Decompression Sessions

Hey guys!

First blog for me so far this year. Coming into my Junior year has been really hectic, and pretty stressful. A lot of Mudders feel similarly, especially around the time of the career fair, when people have to think about interviews and job applications. It’s a lot to take! However, I’ve talked before about some of the different ways that I deal with stress. I’ve played intramural sports, like bubble soccer and inner-tube water polo. I do a cappella. I’ve tried to take some of the humanities courses at Mudd that I find especially interesting.

Something else that I just started last week is a weekly decompression session, on Friday, with a group of other students who just need to relax. We meet up, talk about our weeks, and color. No pressure, minimal structure, but a shared and open space. It’s nice.

My decompressions session from a few weeks ago.

There are several different decompression sessions, led by different staff and faculty members for different days of the week, some of whom don’t even work at Mudd. The organizer for my particular decompressions session is Eric Ewing a professor as CGU, one of the Claremont Colleges’ graduate schools. He heard about the program going on the last few years and thought that it was a cool thing, which he wanted to be involved in.

Here’s a picture of Eric! He reminds me a bit of bearded Jake Gyllenhaal, and I stand by that.

There is ultimate a massive demand at Harvey Mudd for wellness resources, so naturally I was interested in how decompression sessions in particular came to be, so I talked to professor Colleen Lewis (my computer science adviser), who really started the program up, about how she started it and what the philosophy behind it was.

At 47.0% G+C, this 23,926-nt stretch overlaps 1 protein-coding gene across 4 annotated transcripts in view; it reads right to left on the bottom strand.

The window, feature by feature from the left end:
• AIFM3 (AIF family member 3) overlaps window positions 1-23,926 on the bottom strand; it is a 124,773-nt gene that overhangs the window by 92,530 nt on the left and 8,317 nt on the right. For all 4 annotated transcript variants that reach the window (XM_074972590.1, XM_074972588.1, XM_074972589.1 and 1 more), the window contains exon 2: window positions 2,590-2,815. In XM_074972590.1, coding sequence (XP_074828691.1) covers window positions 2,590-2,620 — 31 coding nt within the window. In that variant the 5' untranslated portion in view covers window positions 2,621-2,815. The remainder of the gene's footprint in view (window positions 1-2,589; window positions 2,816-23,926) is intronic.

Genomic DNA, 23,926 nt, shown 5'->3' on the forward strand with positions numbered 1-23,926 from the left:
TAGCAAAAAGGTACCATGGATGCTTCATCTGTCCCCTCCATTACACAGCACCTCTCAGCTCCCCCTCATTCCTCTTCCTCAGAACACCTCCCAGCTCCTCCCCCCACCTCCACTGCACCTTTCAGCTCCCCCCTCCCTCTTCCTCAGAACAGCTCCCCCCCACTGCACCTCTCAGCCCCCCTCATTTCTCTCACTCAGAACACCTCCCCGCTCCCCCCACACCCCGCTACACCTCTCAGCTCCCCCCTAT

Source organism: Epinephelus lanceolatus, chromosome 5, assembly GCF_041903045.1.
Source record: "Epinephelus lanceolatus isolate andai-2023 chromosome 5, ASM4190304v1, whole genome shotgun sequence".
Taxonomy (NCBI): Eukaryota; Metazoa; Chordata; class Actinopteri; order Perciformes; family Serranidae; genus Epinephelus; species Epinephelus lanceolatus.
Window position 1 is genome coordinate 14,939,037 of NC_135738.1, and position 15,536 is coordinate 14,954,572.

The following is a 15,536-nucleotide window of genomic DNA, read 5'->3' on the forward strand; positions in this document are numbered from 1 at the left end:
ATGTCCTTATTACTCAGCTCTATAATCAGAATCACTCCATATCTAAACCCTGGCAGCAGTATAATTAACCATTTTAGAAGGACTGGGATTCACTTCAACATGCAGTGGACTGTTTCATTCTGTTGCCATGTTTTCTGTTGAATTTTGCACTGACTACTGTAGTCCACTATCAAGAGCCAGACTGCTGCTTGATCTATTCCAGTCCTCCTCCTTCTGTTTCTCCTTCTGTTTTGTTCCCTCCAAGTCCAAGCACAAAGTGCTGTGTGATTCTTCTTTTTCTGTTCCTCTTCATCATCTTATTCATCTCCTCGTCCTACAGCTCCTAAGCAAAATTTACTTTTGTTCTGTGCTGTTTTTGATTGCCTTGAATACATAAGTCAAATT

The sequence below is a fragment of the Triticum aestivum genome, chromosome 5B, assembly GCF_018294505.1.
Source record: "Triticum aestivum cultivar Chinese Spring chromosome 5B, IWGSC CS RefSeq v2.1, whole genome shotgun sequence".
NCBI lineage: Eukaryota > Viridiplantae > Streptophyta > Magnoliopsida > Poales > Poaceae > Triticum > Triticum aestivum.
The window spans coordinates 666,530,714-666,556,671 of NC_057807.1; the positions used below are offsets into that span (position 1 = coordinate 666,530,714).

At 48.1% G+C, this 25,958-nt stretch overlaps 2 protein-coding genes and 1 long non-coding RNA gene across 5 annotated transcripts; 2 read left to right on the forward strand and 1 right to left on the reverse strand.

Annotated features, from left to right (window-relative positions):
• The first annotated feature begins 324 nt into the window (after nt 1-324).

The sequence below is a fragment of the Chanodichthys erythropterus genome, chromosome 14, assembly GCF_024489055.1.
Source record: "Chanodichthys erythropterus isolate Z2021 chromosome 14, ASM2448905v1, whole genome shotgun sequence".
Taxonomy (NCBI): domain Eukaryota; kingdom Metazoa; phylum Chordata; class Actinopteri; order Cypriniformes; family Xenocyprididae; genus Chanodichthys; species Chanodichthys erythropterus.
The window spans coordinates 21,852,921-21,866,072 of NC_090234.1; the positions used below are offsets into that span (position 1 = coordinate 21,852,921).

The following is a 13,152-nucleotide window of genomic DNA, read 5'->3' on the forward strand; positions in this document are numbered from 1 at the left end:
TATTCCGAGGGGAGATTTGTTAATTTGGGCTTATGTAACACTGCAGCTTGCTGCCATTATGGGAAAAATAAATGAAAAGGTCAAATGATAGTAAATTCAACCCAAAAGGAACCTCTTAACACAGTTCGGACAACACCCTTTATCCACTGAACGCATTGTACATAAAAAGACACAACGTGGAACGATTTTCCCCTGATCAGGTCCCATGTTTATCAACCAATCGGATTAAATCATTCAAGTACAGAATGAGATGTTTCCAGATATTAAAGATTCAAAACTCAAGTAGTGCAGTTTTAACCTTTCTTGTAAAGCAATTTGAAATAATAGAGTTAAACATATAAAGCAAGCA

Here is Colleen holding a stuffed dog whose name I unfortunately do not know.

I asked Colleen to talk about how decompression sessions started, and she was able to go on a lot about it without any additional prompting:

“Jordan Varney. I think she graduated in 2015? She had the idea, and basically we hatched the plan together, some spring. We can check, but I think it was 2015, so maybe she graduated Spring 2015. So we just emailed out, and we just did one group, and I was the only leader of it. So we had one small group, and we had 10 people every week. It just a really fun group, and super supportive. So we did kind of highs and lows. It was really nice to have people across years, mentoring each other. It was just this random collection of people who then are all emotionally supporting each other, which I think is rad, and you don’t get that often. Then we expanded it to more facilitators, both faculty and staff. I think we had 5 or 6 leaders each semester, and this year we had 75 people sign up. We changed the name this semester too. [A student] told me, ‘Wellness groups… Not everybody wants to go to a wellness group, everybody wants to decompress’. And people tend to like it. My experience is that people like it once they come. You get to know a faculty or staff member better, you know? I remember one time [a student] said in a group, ‘You know, Colleen, you’ve mentioned how you’re really stressed, is there anyone you can ask for help from?’ And I was just like ‘What an idea!’ So you know, I think sometimes the advice and solutions we need is not revolutionary, but with the right time and the right place, these people who didn’t know me at the beginning of the semester then are invested in me, and invested in each other.”

In addition to building community and mentoring each other, at the end of the semester, each group has the opportunity to go out together for a meal. In my experience, meaningful interpersonal relationships are certainly well facilitated by food.

Well, that’s it for this blog guys! Until next time!